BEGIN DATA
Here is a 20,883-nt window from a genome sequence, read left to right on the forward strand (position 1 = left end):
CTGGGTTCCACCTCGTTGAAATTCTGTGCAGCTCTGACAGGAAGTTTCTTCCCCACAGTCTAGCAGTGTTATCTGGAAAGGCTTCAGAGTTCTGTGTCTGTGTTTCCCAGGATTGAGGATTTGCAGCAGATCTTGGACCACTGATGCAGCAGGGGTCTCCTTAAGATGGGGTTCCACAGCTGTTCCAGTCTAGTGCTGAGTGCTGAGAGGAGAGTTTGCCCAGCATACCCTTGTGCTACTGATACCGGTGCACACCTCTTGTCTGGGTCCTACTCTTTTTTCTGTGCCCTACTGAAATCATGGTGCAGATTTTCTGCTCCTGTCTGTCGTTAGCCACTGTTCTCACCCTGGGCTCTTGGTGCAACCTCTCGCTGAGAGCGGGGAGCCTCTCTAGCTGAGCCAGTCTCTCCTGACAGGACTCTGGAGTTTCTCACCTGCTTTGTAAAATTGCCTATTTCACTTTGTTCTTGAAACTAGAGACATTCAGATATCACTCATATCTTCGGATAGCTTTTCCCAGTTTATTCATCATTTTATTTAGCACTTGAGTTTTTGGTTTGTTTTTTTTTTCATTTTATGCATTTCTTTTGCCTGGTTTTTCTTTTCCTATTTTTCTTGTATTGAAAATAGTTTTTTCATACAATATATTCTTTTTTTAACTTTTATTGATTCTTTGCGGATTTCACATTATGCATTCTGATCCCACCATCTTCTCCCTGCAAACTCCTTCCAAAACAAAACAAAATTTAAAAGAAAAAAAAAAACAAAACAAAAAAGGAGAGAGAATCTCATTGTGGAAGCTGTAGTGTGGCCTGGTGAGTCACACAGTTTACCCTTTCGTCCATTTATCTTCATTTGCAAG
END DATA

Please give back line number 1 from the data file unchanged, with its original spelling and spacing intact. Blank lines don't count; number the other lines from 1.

Here is a 20,883-nt window from a genome sequence, read left to right on the forward strand (position 1 = left end):